Since November is ( for those who live in the U.S.) the month of Thanksgiving, I want to take the next three weeks to make daily posts about things I am grateful for. There was an old hymn I heard growing up called “Count your blessings”. So since I believe gratitude begets blessings, (and we could use a little more of that,) Come with me as we go on this journey of thankfulness.
” The world is a book and those who do not travel have only read one page.’ St. Augustine.
Today I am grateful for the privilege and blessing of travel. Up to about a century and a half ago, most people never went more than about a hundred miles from home their whole lives. Even today, according to the State Department, 60% of Americans don’t even own a passport and less than 5% have ever traveled beyond Canada and Mexico. I personally can’t imagine this. Although I know many people who are content to stay at home and I am glad for them if they are truly happy to do so.
My wanderlust was instilled in me early, by the many family vacations I had growing up some of my happiest memories ever were just the four of us in a car listening to the radio and driving on a new and exotic road. I am grateful and blessed that as an adult I have been able to visit most of the US and about 27 foreign countries.
I don’t want to focus on me and where I’ve been as much as I do the benefits that come from travel that is something we all share in. It isn’t where you go even as much as it is what you learn, who you meet and how it changes you. It’s about keeping your heart open and allowing the experience to incite growth. To quote my favorite poem of all time Tennyson’s ‘Ulysses’ “I am a part of all that I have met”. You meet people whose ideas, spiritual views and zeitgeist may challenge your own. Hopefully, you are able to at least consider other modes of thinking, and it can strengthen ideas that need preservation and to excise outmoded ones. Traveling outside of the US affords a person the opportunity to see how other nations govern and it really allows you to see the good (and bad) of our own nation. Thank you, God, for the Grace of allowing us to see and meet people beyond our own horizon and if it isn’t presumptuous for me to ask: “Can I have some more/”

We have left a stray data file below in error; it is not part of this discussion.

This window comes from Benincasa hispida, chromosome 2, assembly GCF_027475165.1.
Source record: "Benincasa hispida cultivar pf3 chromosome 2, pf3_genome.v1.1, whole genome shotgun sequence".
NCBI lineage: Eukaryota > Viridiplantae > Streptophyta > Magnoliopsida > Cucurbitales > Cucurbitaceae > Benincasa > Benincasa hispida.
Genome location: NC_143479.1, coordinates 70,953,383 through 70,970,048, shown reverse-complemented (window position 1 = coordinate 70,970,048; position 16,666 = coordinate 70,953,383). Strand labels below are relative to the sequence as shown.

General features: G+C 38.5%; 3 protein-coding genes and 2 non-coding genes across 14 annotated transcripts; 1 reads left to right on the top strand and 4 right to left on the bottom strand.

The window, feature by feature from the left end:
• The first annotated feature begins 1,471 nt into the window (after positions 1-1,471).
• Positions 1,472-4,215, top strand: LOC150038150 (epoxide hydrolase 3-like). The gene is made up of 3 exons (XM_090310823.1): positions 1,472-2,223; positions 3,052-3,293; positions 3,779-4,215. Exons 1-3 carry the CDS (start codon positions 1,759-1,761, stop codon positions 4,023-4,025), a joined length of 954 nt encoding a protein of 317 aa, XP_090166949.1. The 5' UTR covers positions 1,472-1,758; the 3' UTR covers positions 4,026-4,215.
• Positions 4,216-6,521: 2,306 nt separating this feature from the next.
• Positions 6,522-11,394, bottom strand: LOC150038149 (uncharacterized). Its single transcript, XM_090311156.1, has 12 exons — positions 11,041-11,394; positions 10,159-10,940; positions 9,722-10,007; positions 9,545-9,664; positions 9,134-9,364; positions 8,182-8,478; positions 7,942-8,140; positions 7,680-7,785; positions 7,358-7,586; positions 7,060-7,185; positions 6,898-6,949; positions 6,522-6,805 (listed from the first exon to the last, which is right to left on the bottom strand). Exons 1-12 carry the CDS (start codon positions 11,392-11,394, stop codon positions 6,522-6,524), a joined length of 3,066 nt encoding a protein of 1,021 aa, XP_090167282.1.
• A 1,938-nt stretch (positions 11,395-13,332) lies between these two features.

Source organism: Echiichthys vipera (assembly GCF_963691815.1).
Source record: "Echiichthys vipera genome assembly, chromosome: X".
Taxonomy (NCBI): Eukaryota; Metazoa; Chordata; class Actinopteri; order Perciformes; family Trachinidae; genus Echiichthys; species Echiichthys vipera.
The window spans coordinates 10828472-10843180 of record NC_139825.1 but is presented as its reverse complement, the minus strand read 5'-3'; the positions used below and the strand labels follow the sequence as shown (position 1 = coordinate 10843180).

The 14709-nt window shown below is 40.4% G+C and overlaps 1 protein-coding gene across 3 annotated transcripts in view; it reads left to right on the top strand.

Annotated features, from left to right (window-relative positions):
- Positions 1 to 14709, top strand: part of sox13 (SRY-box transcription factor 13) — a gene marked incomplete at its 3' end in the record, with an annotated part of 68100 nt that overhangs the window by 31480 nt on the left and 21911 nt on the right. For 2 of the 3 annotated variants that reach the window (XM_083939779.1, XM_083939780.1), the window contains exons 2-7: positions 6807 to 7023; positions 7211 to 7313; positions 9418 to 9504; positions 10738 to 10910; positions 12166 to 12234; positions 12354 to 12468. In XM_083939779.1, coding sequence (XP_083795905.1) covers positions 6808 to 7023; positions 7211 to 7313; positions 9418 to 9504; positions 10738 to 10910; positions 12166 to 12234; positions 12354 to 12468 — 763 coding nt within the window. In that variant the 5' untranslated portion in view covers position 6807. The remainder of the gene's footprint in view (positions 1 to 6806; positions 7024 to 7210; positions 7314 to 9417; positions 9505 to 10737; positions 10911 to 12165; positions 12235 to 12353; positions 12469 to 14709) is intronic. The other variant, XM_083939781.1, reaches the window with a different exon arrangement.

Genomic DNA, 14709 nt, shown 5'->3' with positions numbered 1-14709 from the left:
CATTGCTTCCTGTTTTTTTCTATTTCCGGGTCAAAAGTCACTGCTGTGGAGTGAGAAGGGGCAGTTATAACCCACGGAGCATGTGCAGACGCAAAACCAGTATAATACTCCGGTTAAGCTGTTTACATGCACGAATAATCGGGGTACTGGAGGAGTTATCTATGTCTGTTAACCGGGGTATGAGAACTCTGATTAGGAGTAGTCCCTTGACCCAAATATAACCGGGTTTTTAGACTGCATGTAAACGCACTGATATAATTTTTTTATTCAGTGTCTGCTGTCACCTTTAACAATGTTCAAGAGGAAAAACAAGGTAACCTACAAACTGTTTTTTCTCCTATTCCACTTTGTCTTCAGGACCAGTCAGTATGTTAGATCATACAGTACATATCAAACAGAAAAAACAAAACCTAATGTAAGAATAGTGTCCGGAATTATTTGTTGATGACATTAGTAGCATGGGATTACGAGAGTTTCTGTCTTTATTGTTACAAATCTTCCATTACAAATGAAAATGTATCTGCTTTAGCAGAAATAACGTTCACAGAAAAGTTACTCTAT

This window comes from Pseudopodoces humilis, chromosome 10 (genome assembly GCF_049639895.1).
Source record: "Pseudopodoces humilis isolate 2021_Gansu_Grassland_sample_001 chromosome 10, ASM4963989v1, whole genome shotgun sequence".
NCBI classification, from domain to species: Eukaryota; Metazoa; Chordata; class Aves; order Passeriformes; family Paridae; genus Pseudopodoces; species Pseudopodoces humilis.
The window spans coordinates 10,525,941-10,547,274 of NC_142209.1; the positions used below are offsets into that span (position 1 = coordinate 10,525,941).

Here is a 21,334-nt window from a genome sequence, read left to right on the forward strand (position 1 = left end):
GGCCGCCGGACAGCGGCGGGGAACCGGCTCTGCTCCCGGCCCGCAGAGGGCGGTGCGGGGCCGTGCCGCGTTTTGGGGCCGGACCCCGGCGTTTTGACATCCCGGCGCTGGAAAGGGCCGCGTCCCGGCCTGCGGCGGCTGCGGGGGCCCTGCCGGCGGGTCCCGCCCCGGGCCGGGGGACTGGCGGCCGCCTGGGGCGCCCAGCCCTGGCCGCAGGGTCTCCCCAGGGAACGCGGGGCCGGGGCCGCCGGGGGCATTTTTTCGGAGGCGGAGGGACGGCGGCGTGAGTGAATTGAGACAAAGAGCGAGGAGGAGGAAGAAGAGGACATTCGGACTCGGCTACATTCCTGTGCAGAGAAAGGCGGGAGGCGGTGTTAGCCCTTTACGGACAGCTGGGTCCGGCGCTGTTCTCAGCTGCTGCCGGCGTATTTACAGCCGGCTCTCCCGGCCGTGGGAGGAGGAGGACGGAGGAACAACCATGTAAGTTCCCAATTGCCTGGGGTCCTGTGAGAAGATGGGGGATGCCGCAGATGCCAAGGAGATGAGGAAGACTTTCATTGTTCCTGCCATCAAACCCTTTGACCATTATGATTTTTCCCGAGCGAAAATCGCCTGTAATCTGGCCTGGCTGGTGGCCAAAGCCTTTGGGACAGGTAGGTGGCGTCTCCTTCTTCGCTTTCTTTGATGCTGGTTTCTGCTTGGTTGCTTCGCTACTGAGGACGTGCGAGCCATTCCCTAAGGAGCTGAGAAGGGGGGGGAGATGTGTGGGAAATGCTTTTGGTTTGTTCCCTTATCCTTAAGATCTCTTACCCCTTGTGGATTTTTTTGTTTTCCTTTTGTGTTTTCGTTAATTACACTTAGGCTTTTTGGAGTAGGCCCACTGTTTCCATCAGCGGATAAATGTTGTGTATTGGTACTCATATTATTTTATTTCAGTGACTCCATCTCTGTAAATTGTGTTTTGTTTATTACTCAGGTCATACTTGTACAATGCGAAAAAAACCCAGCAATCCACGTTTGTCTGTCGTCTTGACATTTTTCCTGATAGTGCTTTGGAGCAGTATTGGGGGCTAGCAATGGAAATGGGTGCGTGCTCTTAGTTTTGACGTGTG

“Travel is fatal to prejudice, bigotry, and narrow-mindedness.” – Mark Twain